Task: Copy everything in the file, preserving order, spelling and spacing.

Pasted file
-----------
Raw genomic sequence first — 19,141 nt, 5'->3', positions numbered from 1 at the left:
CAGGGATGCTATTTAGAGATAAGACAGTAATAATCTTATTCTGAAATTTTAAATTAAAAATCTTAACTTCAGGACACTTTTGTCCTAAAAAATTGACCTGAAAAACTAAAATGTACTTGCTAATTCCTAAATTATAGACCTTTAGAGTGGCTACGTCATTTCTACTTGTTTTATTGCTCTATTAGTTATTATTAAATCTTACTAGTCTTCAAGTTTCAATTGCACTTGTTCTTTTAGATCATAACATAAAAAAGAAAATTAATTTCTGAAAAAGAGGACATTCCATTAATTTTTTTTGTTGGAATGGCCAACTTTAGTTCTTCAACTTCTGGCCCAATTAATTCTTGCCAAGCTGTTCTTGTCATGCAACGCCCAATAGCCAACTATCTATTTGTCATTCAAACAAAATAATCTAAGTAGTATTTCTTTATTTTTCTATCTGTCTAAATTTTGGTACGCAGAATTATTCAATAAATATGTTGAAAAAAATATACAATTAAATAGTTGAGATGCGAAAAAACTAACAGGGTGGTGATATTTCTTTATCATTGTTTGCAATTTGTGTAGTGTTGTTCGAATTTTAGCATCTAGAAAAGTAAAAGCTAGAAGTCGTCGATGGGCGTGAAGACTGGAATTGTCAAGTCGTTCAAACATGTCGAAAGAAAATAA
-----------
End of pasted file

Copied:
Raw genomic sequence first — 19,141 nt, 5'->3', positions numbered from 1 at the left:
CAGGGATGCTATTTAGAGATAAGACAGTAATAATCTTATTCTGAAATTTTAAATTAAAAATCTTAACTTCAGGACACTTTTGTCCTAAAAAATTGACCTGAAAAACTAAAATGTACTTGCTAATTCCTAAATTATAGACCTTTAGAGTGGCTACGTCATTTCTACTTGTTTTATTGCTCTATTAGTTATTATTAAATCTTACTAGTCTTCAAGTTTCAATTGCACTTGTTCTTTTAGATCATAACATAAAAAAGAAAATTAATTTCTGAAAAAGAGGACATTCCATTAATTTTTTTTGTTGGAATGGCCAACTTTAGTTCTTCAACTTCTGGCCCAATTAATTCTTGCCAAGCTGTTCTTGTCATGCAACGCCCAATAGCCAACTATCTATTTGTCATTCAAACAAAATAATCTAAGTAGTATTTCTTTATTTTTCTATCTGTCTAAATTTTGGTACGCAGAATTATTCAATAAATATGTTGAAAAAAATATACAATTAAATAGTTGAGATGCGAAAAAACTAACAGGGTGGTGATATTTCTTTATCATTGTTTGCAATTTGTGTAGTGTTGTTCGAATTTTAGCATCTAGAAAAGTAAAAGCTAGAAGTCGTCGATGGGCGTGAAGACTGGAATTGTCAAGTCGTTCAAACATGTCGAAAGAAAATAA